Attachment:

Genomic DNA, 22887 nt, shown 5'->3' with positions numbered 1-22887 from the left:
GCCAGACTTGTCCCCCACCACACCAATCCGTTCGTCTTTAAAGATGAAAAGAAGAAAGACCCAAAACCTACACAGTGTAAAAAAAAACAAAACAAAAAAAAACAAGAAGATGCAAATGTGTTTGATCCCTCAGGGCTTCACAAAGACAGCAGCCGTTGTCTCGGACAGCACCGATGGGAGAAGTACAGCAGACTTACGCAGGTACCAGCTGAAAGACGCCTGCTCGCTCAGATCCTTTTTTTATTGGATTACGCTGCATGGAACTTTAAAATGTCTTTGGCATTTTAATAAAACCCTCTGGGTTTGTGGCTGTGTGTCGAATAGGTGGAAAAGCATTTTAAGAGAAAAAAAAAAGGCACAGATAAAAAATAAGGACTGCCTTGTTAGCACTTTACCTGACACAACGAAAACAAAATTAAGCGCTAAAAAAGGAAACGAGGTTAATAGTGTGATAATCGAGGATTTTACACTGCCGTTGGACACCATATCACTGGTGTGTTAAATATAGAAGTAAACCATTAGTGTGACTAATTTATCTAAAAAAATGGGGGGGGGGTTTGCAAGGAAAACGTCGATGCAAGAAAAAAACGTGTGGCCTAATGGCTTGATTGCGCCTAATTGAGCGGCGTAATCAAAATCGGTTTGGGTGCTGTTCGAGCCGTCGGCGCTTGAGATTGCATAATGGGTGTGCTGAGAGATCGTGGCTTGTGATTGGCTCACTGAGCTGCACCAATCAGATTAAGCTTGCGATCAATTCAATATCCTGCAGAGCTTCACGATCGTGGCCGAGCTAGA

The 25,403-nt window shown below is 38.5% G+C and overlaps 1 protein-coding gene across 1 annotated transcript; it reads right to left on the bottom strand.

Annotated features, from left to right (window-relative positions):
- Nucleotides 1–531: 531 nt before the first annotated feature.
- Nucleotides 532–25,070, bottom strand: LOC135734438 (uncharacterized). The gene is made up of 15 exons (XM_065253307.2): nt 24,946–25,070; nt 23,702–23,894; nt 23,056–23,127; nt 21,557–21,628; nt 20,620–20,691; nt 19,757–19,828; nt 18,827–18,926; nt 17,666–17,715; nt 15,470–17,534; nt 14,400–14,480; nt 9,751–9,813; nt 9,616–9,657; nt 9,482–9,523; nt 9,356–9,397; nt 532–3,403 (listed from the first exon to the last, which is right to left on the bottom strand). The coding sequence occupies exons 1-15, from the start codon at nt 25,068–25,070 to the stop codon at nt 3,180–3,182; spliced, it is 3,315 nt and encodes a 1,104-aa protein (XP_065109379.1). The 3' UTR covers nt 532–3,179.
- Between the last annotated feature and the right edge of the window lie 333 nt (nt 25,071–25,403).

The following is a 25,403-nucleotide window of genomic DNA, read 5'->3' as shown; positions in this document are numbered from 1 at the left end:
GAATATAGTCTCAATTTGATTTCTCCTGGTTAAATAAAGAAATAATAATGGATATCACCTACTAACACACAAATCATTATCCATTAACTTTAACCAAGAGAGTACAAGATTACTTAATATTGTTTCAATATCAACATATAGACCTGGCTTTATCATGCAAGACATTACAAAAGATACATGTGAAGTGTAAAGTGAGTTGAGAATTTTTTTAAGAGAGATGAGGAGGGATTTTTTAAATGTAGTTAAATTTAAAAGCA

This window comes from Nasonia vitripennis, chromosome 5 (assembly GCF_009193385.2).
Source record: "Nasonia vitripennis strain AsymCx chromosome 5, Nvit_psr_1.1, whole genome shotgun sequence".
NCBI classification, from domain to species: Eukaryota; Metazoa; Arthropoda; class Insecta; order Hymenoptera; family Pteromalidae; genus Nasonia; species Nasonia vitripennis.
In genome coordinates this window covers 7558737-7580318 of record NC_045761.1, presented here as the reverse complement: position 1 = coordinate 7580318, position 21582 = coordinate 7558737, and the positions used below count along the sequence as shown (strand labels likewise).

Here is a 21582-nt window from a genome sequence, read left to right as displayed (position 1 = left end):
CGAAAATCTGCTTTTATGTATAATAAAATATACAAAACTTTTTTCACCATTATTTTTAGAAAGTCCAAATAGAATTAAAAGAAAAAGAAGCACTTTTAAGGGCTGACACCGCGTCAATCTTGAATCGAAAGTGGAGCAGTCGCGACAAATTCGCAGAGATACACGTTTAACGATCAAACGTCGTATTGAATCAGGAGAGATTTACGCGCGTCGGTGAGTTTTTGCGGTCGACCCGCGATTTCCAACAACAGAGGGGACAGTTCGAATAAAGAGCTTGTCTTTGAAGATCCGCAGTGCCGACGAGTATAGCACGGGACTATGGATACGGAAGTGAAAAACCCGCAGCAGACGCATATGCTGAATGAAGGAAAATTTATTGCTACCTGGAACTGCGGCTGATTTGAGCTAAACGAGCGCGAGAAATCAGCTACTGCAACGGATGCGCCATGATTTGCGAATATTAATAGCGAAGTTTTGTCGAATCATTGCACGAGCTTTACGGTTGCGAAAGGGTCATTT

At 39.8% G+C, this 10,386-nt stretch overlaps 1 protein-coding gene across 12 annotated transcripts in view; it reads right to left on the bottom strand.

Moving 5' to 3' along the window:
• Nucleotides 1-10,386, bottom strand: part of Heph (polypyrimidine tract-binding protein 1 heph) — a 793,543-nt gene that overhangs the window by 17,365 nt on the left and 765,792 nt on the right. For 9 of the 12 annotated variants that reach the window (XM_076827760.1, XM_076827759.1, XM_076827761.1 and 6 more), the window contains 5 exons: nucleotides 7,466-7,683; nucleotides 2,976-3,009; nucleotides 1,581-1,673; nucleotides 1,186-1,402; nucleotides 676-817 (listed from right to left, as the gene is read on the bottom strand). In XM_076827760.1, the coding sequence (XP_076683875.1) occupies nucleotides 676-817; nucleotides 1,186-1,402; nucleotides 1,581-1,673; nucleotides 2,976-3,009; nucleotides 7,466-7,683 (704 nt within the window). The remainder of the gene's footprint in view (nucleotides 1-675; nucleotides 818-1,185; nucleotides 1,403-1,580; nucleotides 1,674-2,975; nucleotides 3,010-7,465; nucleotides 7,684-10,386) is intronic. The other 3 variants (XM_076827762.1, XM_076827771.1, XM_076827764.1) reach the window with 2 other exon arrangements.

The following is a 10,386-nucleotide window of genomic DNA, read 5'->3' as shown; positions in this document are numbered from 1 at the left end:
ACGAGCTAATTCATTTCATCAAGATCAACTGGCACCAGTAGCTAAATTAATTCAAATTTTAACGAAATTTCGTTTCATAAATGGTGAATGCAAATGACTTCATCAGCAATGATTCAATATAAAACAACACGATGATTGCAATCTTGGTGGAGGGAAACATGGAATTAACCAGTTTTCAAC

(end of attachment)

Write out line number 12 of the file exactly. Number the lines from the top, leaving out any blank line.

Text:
NCBI classification, from domain to species: Eukaryota; Metazoa; Arthropoda; class Insecta; order Hymenoptera; family Pteromalidae; genus Nasonia; species Nasonia vitripennis.